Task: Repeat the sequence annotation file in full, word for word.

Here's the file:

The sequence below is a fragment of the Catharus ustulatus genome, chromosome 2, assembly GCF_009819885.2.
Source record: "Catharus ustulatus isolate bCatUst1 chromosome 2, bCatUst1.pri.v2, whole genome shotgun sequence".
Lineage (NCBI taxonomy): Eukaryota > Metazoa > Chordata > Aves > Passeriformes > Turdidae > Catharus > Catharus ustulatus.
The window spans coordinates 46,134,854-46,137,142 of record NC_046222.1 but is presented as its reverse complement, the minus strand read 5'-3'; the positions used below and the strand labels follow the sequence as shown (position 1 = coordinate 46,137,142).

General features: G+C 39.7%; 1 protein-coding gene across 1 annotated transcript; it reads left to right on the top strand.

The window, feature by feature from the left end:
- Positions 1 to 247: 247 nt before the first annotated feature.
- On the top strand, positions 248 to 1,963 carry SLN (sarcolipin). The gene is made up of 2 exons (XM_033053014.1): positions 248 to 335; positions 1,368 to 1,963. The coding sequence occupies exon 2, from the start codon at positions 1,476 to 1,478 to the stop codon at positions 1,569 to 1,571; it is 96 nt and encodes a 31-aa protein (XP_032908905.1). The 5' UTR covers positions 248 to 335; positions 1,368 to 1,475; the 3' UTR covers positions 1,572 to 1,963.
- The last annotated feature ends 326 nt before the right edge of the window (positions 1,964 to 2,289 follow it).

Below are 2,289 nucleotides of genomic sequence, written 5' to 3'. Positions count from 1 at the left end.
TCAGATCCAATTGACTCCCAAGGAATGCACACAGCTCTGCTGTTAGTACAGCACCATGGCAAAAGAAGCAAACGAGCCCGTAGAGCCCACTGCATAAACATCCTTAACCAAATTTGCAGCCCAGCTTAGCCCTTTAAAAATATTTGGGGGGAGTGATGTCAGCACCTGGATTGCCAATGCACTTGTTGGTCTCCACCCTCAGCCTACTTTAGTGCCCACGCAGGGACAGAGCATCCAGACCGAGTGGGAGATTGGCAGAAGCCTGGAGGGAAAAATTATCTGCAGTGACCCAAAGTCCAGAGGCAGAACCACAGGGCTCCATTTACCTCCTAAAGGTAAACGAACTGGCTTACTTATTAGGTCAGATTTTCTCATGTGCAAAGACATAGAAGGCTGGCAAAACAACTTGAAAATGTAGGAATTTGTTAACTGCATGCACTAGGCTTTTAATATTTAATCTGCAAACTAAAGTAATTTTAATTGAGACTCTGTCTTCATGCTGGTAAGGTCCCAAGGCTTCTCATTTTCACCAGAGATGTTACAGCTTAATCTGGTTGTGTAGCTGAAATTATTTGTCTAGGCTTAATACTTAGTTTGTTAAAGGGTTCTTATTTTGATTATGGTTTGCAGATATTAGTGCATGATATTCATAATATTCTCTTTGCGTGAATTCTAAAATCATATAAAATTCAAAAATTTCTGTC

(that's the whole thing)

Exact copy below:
The sequence below is a fragment of the Catharus ustulatus genome, chromosome 2, assembly GCF_009819885.2.
Source record: "Catharus ustulatus isolate bCatUst1 chromosome 2, bCatUst1.pri.v2, whole genome shotgun sequence".
Lineage (NCBI taxonomy): Eukaryota > Metazoa > Chordata > Aves > Passeriformes > Turdidae > Catharus > Catharus ustulatus.
The window spans coordinates 46,134,854-46,137,142 of record NC_046222.1 but is presented as its reverse complement, the minus strand read 5'-3'; the positions used below and the strand labels follow the sequence as shown (position 1 = coordinate 46,137,142).

General features: G+C 39.7%; 1 protein-coding gene across 1 annotated transcript; it reads left to right on the top strand.

The window, feature by feature from the left end:
- Positions 1 to 247: 247 nt before the first annotated feature.
- On the top strand, positions 248 to 1,963 carry SLN (sarcolipin). The gene is made up of 2 exons (XM_033053014.1): positions 248 to 335; positions 1,368 to 1,963. The coding sequence occupies exon 2, from the start codon at positions 1,476 to 1,478 to the stop codon at positions 1,569 to 1,571; it is 96 nt and encodes a 31-aa protein (XP_032908905.1). The 5' UTR covers positions 248 to 335; positions 1,368 to 1,475; the 3' UTR covers positions 1,572 to 1,963.
- The last annotated feature ends 326 nt before the right edge of the window (positions 1,964 to 2,289 follow it).

Below are 2,289 nucleotides of genomic sequence, written 5' to 3'. Positions count from 1 at the left end.
TCAGATCCAATTGACTCCCAAGGAATGCACACAGCTCTGCTGTTAGTACAGCACCATGGCAAAAGAAGCAAACGAGCCCGTAGAGCCCACTGCATAAACATCCTTAACCAAATTTGCAGCCCAGCTTAGCCCTTTAAAAATATTTGGGGGGAGTGATGTCAGCACCTGGATTGCCAATGCACTTGTTGGTCTCCACCCTCAGCCTACTTTAGTGCCCACGCAGGGACAGAGCATCCAGACCGAGTGGGAGATTGGCAGAAGCCTGGAGGGAAAAATTATCTGCAGTGACCCAAAGTCCAGAGGCAGAACCACAGGGCTCCATTTACCTCCTAAAGGTAAACGAACTGGCTTACTTATTAGGTCAGATTTTCTCATGTGCAAAGACATAGAAGGCTGGCAAAACAACTTGAAAATGTAGGAATTTGTTAACTGCATGCACTAGGCTTTTAATATTTAATCTGCAAACTAAAGTAATTTTAATTGAGACTCTGTCTTCATGCTGGTAAGGTCCCAAGGCTTCTCATTTTCACCAGAGATGTTACAGCTTAATCTGGTTGTGTAGCTGAAATTATTTGTCTAGGCTTAATACTTAGTTTGTTAAAGGGTTCTTATTTTGATTATGGTTTGCAGATATTAGTGCATGATATTCATAATATTCTCTTTGCGTGAATTCTAAAATCATATAAAATTCAAAAATTTCTGTC